Crime

Wichita Animal Control finds badly injured dog, may be related to dog fighting ring

Wichita Police are asking for the public's help in finding the person or people responsible for abandoning a badly injured dog in Wichita on Tuesday.

"At about 9:45 this morning, we received a call of a dog that had possibly been hit by a car in the 3500 block of North Market," said Wichita Animal Control Lt. Brian Sigman.

Lt. Sigman said after further investigation it was determined the dog was not involved in a car crash. He said his officers believe the dog was a possible victim of a dog fight.

"We have some puncture wounds. It looks like we've got some head trauma. It appears possibly that the mouth of the dog was bound which in the dog fighting world it could have been used as what they call a bait dog," Lt. Sigman said.

Lt. Sigman said it's still unclear if the dog was used to train other dogs to fight, but he said dog fighting is prevalent in Wichita.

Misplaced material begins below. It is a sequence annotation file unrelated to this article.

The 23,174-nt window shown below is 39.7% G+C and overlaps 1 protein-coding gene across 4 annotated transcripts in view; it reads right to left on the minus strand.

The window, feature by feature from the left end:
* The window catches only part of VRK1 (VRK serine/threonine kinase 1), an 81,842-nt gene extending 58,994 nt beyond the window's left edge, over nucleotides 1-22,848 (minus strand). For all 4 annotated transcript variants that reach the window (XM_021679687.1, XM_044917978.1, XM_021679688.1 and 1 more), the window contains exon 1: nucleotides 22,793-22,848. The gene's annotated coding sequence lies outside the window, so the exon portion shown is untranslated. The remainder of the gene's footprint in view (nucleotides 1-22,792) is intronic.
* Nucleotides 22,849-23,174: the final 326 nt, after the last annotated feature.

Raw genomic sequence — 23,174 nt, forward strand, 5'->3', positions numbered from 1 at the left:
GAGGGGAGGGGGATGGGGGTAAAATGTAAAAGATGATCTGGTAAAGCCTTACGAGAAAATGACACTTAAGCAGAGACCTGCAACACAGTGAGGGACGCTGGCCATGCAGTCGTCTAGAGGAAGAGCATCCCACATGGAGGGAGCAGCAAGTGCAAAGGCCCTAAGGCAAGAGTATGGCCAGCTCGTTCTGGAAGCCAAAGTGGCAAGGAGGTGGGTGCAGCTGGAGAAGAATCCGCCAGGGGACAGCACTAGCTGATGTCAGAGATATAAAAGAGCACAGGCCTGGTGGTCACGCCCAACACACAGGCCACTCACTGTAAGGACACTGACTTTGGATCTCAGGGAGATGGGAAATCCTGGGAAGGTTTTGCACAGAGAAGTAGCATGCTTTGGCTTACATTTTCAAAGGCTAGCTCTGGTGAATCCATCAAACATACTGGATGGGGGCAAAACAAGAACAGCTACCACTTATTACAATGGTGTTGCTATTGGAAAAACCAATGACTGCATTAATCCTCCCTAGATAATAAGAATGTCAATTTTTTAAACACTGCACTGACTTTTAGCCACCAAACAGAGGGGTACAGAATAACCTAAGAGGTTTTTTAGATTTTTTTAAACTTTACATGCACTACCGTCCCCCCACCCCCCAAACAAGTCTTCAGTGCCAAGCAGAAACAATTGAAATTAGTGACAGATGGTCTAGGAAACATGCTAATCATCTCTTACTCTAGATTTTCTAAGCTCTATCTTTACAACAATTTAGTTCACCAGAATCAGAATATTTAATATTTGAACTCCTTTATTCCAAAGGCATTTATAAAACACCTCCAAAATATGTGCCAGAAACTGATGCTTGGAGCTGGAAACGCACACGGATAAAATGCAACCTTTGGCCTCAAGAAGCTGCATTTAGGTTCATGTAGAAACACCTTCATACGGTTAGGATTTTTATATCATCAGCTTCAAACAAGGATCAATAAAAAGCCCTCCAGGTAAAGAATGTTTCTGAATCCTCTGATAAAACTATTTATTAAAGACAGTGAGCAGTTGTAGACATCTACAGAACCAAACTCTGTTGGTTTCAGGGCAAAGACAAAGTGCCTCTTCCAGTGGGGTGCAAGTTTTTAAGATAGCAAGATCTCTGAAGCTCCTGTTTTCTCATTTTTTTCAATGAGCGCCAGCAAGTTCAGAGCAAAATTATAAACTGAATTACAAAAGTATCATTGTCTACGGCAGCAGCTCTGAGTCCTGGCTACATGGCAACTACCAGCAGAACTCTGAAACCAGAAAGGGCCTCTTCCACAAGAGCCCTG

"We are starting to see a lot more of it," added Lt. Sigman. "With dog fighting there is always other facets of criminal activity that go on. That could be gambling, that could be prostitution, that could be drugs, that could be weapons."

Unfortunately, dog fighting cases are hard to crack. Animal control said it's relying on the public now more than ever. 

"We are trying our best. It's just a matter of getting the public to help us out in that goal too," he said. 

"It's frustrating. It makes me angry. I want it to be different. It needs to be different," said Beauties and Beasts Inc. volunteer Randi Carter. "We need people to really open their eyes and pay attention to what's going on here."

Carter has been involved in numerous animal and abuse cases throughout Kansas. She said incidents like Tuesday's are unfortunately becoming common occurrences.

"How many times are we going to have this conversation . . . another dog fight, another bait dog, another dog that's been neglected. I mean it's just ongoing," Carter said. 

If no one speaks up, Carter and Sigman said more dogs can end up victims. 

"It pulls at your heart strings, especially a situation like this. You see a dog in severe pain like this one is, you know, and you just ask yourself how do people treat animals like that," Sigman said.

The dog, now named Miller after the animal control officer who picked him up, is expected to survive. However, one of his broken legs will have to be amputated.

"So he's going to be a tripod, so because of somebody's cruel act he now gets to lose an entire leg," added Carter.

Beauties and Beasts rescue is offering a $1,000 reward for information leading to an arrest in the case. 


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